Skip to content

Pancreatic Cancer Health Center

Healthy Eating Might Ward Off Pancreatic Cancer

Researchers found a diet rich in fruits, vegetables and whole grains cut risk by 15 percent
Font Size
A
A
A

WebMD News from HealthDay

By Steven Reinberg

HealthDay Reporter

THURSDAY, Aug. 15 (HealthDay News) -- In a study of more than 500,000 Americans, those who ate a healthy diet reduced their risk for pancreatic cancer by 15 percent.

The diet used in the study followed federal dietary guidelines from 2005 and recommended eating a variety of nutritional foods and limiting saturated and trans fats, cholesterol, added sugars, salt and alcohol.

"Maintaining a healthful diet has many potential health benefits," said lead researcher Hannah Arem, from the division of cancer epidemiology and genetics at the U.S. National Cancer Institute.

"Our study specifically suggests that individuals who reported dietary intakes in adherence with the federal dietary guidelines had a lower risk of pancreatic cancer," she said.

Arem said this finding shows only an association, and does not prove that eating a healthy diet prevented pancreatic cancer.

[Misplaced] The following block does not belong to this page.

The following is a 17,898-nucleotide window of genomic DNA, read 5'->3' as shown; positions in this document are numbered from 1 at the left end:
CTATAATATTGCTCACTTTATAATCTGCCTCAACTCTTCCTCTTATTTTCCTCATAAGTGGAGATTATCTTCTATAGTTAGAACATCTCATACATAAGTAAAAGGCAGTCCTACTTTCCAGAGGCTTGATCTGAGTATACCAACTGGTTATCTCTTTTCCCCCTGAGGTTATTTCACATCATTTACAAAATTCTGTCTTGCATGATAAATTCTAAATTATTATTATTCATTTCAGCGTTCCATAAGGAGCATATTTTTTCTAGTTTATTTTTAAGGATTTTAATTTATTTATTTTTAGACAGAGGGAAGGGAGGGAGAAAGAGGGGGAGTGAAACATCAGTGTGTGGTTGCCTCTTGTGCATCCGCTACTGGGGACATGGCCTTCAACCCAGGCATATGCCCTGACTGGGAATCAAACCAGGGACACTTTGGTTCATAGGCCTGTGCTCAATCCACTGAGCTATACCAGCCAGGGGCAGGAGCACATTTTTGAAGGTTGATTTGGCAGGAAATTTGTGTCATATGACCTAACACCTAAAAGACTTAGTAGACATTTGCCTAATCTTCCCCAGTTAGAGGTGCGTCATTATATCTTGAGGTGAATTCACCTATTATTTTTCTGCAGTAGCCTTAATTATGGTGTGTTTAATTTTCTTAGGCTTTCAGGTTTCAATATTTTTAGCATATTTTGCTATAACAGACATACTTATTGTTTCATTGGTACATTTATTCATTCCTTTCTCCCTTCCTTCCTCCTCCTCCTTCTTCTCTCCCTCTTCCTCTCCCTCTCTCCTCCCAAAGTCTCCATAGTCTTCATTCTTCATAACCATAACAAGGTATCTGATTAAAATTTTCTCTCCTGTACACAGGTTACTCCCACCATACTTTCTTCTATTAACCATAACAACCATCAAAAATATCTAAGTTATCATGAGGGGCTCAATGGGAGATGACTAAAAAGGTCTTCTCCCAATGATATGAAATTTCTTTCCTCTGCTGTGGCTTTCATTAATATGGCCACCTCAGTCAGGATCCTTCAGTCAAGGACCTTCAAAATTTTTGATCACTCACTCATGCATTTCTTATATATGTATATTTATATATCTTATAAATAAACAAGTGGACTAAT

"The study was conducted in an observational cohort, meaning that we cannot draw conclusions about cause and effect," she said.

Arem also admitted that other things might explain the findings. "While we tested the influence of other characteristics and behaviors including education, smoking history, physical activity and vitamin use, in addition to other factors, the finding could be due to healthful behaviors other than diet that we did not query about on the questionnaire," she said.

The report was published in the Aug. 15 issue of the Journal of the National Cancer Institute.

"Identifying dietary risk factors for pancreatic cancer has been elusive," said Marji McCullough, strategic director of nutritional epidemiology at the American Cancer Society. "But following dietary patterns like these may not only reduce the risk of this fatal disease, but a host of other diseases."

McCullough added that it is important to focus on eating an overall healthful diet and not on a single nutrient, supplement or specific food in hopes of preventing cancer or any other disease.

"The effect of eating a variety of fruits, vegetables and whole grains, and limiting sugar, unhealthy fats and alcohol, is greater than the sum of its parts when it comes to lowering the risk of chronic disease," she said.

Today on WebMD

human pancreas
Do you know what they are?
man with a doctor
Our health check will steer you in the right direction.
 
sauteed cherry tomatoes
Fight cancer one plate at a time.
Lung cancer xray
See it in pictures, plus read the facts.
 
Integrative Medicine Cancer Quiz
QUIZ
Patrick Swayzes Widow Healing From Loss
FEATURE
 
Pets Improve Your Health
SLIDESHOW
Resolved To Quit Smoking
SLIDESHOW
 

WebMD Special Sections